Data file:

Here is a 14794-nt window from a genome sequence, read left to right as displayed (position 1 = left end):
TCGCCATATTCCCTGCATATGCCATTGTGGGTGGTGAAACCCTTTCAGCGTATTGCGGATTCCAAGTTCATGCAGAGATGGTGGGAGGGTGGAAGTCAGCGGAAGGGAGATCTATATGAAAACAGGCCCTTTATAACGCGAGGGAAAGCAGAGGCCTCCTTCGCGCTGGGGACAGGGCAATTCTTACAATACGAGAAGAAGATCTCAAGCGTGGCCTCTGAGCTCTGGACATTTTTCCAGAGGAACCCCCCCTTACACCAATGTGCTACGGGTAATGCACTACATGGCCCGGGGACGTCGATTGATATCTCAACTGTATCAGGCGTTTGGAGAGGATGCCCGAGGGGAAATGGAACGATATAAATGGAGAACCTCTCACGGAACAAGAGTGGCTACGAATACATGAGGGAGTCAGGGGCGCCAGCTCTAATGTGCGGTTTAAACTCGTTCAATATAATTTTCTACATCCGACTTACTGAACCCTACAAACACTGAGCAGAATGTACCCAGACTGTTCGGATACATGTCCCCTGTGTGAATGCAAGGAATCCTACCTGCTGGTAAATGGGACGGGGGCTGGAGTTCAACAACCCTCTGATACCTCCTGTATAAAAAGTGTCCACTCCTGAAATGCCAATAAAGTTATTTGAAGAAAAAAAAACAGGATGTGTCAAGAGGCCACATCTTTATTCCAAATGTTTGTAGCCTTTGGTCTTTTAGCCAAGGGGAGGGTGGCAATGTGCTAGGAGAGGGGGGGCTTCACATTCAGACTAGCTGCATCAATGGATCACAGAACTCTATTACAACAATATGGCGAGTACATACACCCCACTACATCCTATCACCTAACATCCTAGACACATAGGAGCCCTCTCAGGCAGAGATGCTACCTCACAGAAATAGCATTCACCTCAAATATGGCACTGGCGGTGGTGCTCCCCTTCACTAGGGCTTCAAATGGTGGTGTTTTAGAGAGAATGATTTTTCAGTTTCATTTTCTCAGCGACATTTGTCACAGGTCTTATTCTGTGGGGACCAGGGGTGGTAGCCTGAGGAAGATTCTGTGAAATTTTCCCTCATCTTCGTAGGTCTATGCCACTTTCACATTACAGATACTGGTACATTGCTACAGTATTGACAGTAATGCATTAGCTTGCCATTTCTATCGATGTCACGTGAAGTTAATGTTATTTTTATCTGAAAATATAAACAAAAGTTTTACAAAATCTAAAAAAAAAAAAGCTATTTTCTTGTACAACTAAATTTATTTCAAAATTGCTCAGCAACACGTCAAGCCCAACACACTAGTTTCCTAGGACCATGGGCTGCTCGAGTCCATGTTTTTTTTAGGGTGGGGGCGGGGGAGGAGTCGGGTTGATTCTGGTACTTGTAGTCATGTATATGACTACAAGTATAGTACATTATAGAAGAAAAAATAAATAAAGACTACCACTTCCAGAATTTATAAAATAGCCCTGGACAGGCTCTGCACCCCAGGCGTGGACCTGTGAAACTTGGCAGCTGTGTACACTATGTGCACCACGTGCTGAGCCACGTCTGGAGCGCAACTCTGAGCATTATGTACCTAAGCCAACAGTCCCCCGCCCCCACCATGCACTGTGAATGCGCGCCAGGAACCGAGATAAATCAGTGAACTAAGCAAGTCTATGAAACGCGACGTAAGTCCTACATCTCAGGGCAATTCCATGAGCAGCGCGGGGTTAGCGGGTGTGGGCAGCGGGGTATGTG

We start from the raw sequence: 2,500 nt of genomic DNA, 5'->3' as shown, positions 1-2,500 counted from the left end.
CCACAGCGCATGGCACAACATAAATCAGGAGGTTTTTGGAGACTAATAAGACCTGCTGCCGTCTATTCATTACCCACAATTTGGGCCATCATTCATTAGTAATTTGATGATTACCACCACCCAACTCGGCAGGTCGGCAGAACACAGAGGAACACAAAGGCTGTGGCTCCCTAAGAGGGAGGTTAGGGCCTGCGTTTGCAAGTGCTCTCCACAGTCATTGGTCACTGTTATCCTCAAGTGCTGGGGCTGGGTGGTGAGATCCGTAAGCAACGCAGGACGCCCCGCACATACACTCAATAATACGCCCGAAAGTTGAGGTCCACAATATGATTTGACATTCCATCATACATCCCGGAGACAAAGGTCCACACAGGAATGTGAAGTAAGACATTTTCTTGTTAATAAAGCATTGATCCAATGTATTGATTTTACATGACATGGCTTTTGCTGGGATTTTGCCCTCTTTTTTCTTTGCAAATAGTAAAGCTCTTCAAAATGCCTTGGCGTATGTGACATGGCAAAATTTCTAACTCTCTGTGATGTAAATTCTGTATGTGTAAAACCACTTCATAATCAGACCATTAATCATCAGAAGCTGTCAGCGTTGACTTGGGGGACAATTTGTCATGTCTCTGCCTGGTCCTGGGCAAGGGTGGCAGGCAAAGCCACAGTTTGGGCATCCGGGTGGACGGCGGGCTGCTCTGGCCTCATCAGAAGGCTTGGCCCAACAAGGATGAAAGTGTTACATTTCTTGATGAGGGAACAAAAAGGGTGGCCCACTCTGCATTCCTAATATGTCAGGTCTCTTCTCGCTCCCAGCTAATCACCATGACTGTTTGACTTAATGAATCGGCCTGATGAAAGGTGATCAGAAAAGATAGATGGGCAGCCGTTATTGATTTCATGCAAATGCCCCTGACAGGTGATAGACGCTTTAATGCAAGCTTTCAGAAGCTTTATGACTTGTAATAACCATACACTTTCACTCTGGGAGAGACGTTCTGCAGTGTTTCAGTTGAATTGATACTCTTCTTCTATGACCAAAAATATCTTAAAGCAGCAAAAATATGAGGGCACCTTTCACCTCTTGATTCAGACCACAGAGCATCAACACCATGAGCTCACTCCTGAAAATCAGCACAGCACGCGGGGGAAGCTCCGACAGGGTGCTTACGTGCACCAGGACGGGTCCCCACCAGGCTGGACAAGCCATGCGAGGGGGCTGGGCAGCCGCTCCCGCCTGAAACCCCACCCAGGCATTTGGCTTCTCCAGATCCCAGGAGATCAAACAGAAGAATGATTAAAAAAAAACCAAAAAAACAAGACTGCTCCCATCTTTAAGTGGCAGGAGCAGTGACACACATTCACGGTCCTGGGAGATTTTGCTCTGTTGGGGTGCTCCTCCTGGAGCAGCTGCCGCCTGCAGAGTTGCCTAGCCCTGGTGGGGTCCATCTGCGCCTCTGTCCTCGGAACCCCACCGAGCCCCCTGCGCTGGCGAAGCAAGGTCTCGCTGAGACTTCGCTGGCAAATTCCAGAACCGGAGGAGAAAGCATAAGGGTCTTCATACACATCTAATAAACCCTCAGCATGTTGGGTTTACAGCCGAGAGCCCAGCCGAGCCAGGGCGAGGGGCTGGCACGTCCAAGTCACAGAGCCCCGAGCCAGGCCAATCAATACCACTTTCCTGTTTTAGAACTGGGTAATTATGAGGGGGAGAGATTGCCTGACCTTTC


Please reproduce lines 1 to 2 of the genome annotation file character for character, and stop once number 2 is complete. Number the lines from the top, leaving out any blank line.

Here is a 14794-nt window from a genome sequence, read left to right as displayed (position 1 = left end):
TCGCCATATTCCCTGCATATGCCATTGTGGGTGGTGAAACCCTTTCAGCGTATTGCGGATTCCAAGTTCATGCAGAGATGGTGGGAGGGTGGAAGTCAGCGGAAGGGAGATCTATATGAAAACAGGCCCTTTATAACGCGAGGGAAAGCAGAGGCCTCCTTCGCGCTGGGGACAGGGCAATTCTTACAATACGAGAAGAAGATCTCAAGCGTGGCCTCTGAGCTCTGGACATTTTTCCAGAGGAACCCCCCCTTACACCAATGTGCTACGGGTAATGCACTACATGGCCCGGGGACGTCGATTGATATCTCAACTGTATCAGGCGTTTGGAGAGGATGCCCGAGGGGAAATGGAACGATATAAATGGAGAACCTCTCACGGAACAAGAGTGGCTACGAATACATGAGGGAGTCAGGGGCGCCAGCTCTAATGTGCGGTTTAAACTCGTTCAATATAATTTTCTACATCCGACTTACTGAACCCTACAAACACTGAGCAGAATGTACCCAGACTGTTCGGATACATGTCCCCTGTGTGAATGCAAGGAATCCTACCTGCTGGTAAATGGGACGGGGGCTGGAGTTCAACAACCCTCTGATACCTCCTGTATAAAAAGTGTCCACTCCTGAAATGCCAATAAAGTTATTTGAAGAAAAAAAAACAGGATGTGTCAAGAGGCCACATCTTTATTCCAAATGTTTGTAGCCTTTGGTCTTTTAGCCAAGGGGAGGGTGGCAATGTGCTAGGAGAGGGGGGGCTTCACATTCAGACTAGCTGCATCAATGGATCACAGAACTCTATTACAACAATATGGCGAGTACATACACCCCACTACATCCTATCACCTAACATCCTAGACACATAGGAGCCCTCTCAGGCAGAGATGCTACCTCACAGAAATAGCATTCACCTCAAATATGGCACTGGCGGTGGTGCTCCCCTTCACTAGGGCTTCAAATGGTGGTGTTTTAGAGAGAATGATTTTTCAGTTTCATTTTCTCAGCGACATTTGTCACAGGTCTTATTCTGTGGGGACCAGGGGTGGTAGCCTGAGGAAGATTCTGTGAAATTTTCCCTCATCTTCGTAGGTCTATGCCACTTTCACATTACAGATACTGGTACATTGCTACAGTATTGACAGTAATGCATTAGCTTGCCATTTCTATCGATGTCACGTGAAGTTAATGTTATTTTTATCTGAAAATATAAACAAAAGTTTTACAAAATCTAAAAAAAAAAAAGCTATTTTCTTGTACAACTAAATTTATTTCAAAATTGCTCAGCAACACGTCAAGCCCAACACACTAGTTTCCTAGGACCATGGGCTGCTCGAGTCCATGTTTTTTTTAGGGTGGGGGCGGGGGAGGAGTCGGGTTGATTCTGGTACTTGTAGTCATGTATATGACTACAAGTATAGTACATTATAGAAGAAAAAATAAATAAAGACTACCACTTCCAGAATTTATAAAATAGCCCTGGACAGGCTCTGCACCCCAGGCGTGGACCTGTGAAACTTGGCAGCTGTGTACACTATGTGCACCACGTGCTGAGCCACGTCTGGAGCGCAACTCTGAGCATTATGTACCTAAGCCAACAGTCCCCCGCCCCCACCATGCACTGTGAATGCGCGCCAGGAACCGAGATAAATCAGTGAACTAAGCAAGTCTATGAAACGCGACGTAAGTCCTACATCTCAGGGCAATTCCATGAGCAGCGCGGGGTTAGCGGGTGTGGGCAGCGGGGTATGTG